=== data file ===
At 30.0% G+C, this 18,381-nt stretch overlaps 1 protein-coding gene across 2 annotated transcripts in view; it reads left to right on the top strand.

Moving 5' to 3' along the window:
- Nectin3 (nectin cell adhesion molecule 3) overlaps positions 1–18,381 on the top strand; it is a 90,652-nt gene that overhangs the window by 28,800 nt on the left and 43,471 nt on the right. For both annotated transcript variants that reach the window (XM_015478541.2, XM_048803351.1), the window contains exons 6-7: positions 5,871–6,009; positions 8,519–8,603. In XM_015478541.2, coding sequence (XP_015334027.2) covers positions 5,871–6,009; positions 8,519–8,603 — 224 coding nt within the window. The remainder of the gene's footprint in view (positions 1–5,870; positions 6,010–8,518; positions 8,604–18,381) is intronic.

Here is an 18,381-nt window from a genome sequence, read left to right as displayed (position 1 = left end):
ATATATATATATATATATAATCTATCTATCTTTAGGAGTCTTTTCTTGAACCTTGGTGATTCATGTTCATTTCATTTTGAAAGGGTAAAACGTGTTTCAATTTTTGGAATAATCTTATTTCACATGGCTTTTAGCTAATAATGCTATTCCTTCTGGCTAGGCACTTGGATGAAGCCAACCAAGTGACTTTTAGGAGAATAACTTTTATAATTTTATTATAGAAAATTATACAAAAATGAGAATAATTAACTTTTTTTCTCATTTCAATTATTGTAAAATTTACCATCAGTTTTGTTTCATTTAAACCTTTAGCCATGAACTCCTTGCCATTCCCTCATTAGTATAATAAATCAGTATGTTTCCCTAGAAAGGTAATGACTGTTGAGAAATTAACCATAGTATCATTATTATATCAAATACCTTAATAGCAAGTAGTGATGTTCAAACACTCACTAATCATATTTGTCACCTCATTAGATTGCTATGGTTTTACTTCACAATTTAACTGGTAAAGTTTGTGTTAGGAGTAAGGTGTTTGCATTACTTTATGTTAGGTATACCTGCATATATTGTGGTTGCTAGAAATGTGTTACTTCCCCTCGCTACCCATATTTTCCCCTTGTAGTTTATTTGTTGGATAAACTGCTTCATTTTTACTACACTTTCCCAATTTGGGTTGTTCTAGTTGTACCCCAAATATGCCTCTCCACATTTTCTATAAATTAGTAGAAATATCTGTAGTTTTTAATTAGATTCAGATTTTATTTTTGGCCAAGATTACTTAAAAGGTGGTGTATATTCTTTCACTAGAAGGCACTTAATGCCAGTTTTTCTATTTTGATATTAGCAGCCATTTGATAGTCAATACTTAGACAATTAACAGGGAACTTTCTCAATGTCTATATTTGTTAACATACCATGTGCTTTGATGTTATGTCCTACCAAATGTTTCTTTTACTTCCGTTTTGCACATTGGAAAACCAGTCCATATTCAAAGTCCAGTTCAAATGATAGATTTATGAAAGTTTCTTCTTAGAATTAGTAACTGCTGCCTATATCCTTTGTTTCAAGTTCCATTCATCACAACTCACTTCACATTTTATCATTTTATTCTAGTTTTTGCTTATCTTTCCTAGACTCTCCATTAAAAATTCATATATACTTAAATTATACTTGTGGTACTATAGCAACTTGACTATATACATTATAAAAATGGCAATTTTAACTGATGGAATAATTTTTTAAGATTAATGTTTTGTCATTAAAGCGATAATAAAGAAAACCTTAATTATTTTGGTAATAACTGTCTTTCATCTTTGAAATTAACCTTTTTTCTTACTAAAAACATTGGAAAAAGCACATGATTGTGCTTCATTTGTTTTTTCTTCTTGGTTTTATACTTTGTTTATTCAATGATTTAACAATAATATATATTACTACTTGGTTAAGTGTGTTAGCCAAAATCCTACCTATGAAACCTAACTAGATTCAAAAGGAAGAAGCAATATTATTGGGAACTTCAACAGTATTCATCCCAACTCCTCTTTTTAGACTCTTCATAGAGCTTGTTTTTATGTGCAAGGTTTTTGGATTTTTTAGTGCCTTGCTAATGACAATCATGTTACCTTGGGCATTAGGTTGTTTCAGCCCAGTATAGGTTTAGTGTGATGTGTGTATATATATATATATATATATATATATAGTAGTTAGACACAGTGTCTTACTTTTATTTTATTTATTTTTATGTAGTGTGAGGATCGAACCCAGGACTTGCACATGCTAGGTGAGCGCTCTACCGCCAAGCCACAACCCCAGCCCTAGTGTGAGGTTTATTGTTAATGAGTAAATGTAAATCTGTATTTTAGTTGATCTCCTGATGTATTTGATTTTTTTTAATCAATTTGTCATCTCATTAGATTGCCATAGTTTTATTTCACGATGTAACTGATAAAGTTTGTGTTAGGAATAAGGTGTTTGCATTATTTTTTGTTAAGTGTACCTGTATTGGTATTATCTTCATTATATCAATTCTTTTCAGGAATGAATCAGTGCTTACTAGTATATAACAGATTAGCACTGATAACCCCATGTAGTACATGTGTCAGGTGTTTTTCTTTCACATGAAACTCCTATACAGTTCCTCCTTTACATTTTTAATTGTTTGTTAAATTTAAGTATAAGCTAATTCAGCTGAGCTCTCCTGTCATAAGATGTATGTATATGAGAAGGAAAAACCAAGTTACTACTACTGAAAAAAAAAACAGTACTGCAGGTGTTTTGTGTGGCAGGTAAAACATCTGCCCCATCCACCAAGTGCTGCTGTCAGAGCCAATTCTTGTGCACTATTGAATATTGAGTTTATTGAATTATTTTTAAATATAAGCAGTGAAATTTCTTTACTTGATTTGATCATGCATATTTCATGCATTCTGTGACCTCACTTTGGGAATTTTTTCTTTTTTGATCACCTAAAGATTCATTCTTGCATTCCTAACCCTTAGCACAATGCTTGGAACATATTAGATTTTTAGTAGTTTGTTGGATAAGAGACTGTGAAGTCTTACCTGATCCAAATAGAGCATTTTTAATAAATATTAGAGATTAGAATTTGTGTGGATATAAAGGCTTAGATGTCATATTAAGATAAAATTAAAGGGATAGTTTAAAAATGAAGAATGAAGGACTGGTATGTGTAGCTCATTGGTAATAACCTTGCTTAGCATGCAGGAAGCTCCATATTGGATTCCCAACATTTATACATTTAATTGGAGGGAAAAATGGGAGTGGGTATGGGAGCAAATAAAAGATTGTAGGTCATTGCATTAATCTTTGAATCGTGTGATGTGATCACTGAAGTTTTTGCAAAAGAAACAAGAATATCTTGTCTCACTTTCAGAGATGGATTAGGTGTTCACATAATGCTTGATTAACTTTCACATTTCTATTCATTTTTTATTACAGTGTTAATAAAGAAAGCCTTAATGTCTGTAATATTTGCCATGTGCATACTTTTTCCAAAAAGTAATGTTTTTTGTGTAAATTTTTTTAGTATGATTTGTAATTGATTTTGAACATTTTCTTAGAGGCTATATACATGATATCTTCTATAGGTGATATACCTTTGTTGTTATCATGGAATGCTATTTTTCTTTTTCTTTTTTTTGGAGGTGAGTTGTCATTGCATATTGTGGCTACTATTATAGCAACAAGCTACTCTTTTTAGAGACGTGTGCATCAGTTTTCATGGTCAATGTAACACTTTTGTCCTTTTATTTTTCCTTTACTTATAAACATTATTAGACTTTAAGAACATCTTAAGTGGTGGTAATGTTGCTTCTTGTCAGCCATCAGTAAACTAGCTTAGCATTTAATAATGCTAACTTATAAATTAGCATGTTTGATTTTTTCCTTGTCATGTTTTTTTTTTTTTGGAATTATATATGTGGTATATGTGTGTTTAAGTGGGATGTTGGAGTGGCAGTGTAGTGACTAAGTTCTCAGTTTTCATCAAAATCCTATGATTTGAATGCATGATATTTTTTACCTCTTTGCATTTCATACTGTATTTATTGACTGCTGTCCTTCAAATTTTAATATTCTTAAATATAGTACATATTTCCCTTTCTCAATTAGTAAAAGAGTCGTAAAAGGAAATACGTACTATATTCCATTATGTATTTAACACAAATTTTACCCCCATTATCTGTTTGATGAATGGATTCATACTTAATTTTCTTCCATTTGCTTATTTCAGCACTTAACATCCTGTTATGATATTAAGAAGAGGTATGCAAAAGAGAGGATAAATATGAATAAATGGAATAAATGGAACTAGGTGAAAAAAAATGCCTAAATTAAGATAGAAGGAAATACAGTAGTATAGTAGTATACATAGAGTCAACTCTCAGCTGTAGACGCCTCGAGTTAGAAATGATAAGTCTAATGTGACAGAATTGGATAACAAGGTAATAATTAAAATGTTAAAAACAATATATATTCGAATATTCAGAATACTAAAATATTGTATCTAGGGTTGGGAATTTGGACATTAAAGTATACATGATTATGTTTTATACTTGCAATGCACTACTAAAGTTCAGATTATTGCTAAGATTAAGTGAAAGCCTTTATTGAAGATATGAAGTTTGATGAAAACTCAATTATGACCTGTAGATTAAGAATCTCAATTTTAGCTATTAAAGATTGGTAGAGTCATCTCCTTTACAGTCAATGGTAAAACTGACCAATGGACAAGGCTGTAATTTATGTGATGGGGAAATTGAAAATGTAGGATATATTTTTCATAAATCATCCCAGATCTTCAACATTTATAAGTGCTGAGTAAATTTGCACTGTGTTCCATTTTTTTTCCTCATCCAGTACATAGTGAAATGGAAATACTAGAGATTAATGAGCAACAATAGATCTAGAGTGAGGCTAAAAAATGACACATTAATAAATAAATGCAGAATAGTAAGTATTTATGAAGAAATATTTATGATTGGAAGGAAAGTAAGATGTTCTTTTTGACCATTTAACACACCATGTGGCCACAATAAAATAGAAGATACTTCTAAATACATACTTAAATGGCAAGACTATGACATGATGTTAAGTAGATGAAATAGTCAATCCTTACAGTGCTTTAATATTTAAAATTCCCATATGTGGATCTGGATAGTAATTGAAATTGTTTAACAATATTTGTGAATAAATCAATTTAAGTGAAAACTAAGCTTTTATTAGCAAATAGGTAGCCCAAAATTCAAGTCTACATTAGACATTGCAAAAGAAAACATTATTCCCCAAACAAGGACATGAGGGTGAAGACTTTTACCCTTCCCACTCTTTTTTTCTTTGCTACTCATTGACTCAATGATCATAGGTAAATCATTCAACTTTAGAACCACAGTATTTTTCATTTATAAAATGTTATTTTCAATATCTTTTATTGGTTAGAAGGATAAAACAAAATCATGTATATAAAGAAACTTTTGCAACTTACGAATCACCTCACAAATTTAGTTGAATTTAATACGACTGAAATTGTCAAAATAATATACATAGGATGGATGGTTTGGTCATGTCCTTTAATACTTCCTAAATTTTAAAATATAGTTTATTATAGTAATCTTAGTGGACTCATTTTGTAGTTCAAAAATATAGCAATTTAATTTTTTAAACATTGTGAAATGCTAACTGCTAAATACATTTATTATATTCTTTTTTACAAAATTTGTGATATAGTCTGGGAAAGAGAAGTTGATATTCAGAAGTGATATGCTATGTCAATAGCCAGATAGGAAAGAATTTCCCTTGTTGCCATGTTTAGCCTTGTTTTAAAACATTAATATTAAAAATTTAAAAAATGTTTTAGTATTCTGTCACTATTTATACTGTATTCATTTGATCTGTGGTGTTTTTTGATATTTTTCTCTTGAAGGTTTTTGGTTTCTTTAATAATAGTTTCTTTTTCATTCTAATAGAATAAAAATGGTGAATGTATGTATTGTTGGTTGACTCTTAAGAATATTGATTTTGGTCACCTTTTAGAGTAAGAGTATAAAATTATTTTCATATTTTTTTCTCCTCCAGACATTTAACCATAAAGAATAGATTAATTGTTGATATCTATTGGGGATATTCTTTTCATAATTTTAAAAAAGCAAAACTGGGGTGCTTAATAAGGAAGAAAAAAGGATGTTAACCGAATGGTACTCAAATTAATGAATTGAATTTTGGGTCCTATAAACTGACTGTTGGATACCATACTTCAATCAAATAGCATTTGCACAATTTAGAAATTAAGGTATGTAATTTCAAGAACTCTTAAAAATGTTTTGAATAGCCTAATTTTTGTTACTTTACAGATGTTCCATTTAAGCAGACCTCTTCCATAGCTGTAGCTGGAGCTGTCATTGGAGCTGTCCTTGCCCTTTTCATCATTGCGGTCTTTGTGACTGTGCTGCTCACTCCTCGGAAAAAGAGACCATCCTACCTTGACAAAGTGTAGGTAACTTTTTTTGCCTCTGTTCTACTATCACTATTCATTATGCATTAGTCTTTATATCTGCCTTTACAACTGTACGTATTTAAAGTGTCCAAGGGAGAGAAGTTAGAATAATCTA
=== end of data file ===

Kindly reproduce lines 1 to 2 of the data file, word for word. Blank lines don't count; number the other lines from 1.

At 30.0% G+C, this 18,381-nt stretch overlaps 1 protein-coding gene across 2 annotated transcripts in view; it reads left to right on the top strand.

Moving 5' to 3' along the window: